It was deemed far too radical a piece for Portuguese audiences and didn't receive its premiere until 1950. Even then, the third variation was omitted. The work depicts, with an introduction and five variations, the five palaces of a caliph.

So what was it that scared those early audiences? Variation three is a real ear opener. It piles on so many layers, culminating in 59 separate string parts, sounding more like hard core Ligeti. This incredibly forward looking music should probably be a major main reason to listen to this work. It lasts over 30 minutes and much of the material is richly and very agreeably scored. It certainly doesn't outstay its welcome: it is a very enjoyable work with three extremely strange minutes in its third variation. It is not the only example of daring scoring and harmonies in the work: the introduction sounds like mature Messiaen and there are tone clusters dotted throughout the piece. "Vathek" is a remarkable piece indeed.

Both works deserve to be heard and performed far more often than they are. Given the lack of alternatives, this is the only recording available and it certainly isn't a bad one. Alvaro Cassutto and the RTE orchestra put in excellent performances, though the sound quality could be a touch clearer. Cassuto has been a great champion of Branco's music and if you like this you should certainly check out the work of his favourite pupil, Joly Braga Santos. Cassuto was a close friend of his and has done his symphonies proud on the Marco Polo label. If you like this disc then all I can say is that the Braga Santos' symphonies are a must have follow up - particularly his radiant Fourth.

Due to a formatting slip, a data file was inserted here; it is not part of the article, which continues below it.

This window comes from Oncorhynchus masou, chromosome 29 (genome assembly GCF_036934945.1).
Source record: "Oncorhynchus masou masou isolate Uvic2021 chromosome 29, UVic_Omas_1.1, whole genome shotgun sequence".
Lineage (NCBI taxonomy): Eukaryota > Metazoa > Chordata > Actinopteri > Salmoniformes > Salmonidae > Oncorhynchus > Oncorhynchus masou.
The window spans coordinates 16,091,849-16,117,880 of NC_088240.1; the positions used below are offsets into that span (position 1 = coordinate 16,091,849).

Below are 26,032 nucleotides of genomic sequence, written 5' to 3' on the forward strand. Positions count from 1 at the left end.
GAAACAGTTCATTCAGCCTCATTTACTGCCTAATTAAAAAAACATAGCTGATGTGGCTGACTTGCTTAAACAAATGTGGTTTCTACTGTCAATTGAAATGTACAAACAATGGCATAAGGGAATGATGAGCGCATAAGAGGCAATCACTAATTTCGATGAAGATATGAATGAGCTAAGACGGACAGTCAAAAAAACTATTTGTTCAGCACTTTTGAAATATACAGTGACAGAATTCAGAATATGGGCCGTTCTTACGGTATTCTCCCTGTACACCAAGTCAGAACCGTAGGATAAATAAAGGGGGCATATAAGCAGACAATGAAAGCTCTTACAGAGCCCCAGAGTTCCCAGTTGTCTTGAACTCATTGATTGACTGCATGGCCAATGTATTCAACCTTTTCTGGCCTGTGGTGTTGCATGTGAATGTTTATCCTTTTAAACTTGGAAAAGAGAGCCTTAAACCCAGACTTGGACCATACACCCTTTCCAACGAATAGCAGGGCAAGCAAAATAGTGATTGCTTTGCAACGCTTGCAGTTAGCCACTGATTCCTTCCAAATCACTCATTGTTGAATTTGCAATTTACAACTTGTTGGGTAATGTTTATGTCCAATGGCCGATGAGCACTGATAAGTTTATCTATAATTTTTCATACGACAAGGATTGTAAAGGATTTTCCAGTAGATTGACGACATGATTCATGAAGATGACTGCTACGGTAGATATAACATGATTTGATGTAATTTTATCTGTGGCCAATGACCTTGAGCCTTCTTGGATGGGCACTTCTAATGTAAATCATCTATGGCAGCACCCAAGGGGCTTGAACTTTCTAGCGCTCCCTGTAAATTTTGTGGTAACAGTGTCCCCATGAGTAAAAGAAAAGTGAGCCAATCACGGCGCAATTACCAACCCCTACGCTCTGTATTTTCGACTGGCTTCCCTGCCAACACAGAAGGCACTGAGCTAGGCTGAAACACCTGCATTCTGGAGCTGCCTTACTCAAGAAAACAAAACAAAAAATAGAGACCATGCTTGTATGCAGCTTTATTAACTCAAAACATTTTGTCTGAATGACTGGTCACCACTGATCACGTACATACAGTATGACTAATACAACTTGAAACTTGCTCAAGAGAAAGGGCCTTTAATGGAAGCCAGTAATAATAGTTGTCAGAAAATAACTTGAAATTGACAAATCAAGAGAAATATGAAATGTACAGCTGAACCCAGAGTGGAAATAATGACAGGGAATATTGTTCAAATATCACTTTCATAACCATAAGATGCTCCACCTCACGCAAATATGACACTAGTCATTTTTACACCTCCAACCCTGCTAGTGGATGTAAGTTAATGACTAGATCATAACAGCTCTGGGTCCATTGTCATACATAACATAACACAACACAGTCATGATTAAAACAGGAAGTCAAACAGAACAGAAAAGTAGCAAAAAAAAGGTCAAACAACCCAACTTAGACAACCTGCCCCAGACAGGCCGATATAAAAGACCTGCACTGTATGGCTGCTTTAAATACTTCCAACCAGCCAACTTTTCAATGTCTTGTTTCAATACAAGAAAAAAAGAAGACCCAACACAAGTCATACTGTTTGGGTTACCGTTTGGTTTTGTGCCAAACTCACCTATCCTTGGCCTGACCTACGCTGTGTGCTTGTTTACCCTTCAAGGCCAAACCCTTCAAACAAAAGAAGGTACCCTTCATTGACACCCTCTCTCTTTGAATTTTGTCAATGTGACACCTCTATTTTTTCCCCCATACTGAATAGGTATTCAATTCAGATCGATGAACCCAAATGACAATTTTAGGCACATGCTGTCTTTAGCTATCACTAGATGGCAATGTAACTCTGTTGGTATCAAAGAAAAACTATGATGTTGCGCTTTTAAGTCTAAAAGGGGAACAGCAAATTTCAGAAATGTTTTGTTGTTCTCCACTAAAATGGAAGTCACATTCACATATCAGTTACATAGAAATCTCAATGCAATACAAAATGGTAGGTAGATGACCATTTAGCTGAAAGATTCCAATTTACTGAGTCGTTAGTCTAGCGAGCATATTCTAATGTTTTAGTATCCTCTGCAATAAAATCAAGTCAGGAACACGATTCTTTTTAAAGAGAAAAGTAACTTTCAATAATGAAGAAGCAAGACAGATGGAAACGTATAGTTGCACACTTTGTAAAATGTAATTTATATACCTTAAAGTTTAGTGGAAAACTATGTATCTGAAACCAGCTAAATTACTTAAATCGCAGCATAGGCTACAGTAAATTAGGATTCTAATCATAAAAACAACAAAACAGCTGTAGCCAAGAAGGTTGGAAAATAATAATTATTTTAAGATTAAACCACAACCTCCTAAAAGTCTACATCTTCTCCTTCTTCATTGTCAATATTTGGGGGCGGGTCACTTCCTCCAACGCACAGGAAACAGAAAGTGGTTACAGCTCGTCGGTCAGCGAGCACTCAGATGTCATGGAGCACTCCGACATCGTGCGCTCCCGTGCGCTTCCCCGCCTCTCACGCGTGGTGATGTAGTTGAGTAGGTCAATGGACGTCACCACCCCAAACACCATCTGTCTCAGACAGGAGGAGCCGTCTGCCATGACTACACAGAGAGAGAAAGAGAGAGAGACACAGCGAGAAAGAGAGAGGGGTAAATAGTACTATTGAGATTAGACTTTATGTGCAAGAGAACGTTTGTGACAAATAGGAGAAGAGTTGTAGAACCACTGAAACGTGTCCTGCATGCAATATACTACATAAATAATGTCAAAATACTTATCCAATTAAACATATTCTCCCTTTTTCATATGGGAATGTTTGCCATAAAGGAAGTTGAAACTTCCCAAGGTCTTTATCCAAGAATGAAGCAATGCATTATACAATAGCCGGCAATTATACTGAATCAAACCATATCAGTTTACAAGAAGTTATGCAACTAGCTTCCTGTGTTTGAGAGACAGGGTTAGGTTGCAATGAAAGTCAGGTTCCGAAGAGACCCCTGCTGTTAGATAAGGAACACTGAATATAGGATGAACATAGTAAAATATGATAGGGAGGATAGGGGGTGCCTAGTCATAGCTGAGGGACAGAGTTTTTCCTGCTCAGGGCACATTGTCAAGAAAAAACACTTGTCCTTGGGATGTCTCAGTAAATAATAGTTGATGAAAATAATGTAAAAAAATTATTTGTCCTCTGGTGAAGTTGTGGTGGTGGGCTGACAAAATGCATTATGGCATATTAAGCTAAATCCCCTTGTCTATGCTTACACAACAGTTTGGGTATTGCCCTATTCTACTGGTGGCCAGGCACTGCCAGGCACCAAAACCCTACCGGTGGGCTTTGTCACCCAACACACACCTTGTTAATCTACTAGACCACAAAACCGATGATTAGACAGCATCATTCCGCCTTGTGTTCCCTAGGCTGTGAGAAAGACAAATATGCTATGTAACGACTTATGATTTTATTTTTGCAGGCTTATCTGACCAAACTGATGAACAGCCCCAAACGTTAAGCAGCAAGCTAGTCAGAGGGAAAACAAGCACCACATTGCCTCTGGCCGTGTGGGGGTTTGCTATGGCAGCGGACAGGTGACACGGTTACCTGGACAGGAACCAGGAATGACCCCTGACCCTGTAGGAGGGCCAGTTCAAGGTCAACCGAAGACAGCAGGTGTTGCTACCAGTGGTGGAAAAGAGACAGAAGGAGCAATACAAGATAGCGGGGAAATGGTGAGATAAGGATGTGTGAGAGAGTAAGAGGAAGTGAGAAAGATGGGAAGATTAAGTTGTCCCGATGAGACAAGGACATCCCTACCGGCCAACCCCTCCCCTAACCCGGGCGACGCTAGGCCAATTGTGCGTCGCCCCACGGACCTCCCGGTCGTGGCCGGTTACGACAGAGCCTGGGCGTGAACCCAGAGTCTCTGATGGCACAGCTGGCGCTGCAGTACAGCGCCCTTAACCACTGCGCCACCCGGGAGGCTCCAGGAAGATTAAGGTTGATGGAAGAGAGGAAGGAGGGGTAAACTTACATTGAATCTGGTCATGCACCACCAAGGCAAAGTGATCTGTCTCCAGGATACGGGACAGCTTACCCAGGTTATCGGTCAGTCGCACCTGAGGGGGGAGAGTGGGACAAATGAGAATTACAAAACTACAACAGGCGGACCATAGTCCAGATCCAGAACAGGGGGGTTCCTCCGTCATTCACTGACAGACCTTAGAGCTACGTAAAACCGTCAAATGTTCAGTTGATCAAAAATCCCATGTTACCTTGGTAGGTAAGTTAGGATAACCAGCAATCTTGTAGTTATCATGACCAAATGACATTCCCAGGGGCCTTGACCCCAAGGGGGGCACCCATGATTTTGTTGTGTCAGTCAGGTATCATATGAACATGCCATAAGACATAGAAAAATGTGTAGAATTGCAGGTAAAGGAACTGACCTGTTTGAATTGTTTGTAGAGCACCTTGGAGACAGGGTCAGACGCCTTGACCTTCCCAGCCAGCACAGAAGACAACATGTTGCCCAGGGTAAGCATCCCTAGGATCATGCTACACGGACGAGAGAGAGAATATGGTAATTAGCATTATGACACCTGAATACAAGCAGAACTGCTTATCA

So there you have it: Portugal has produced some composers of note in the twentieth century: here's one and Braga Santos is another: Not a lot of people know that. I strongly recommend this recording as well as Cassuto's Braga Santos series. Go for it.
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1 of 1 people found the following review helpful
4.0 out of 5 stars What a discovery!, 8 Sept. 2013
By 
L. Grygar (Prague, Czech Republic) - See all my reviews
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This review is from: Freitas Branco: Symphony No.4, Vathek (Audio CD)
I was completely unfamiliar with Branco. I've read stuff about (and heard samples of) Vathek that made me click on 'purchase'. Little did I know that aside from a daring piece well ahead of its time (think Ligeti in 1913.. or Langgaard right where he belonged), I'd be getting a soaring symphony that charms you right from the beginning and never loses its appeal. Branco doesn't fuss about his ideas, he just churns them out to keep the whole work moving. Great disc!
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Freitas Branco: Symphony No.4, Vathek
Freitas Branco: Symphony No.4, Vathek by Rté National Symphony Orchestra (Audio CD - 2010)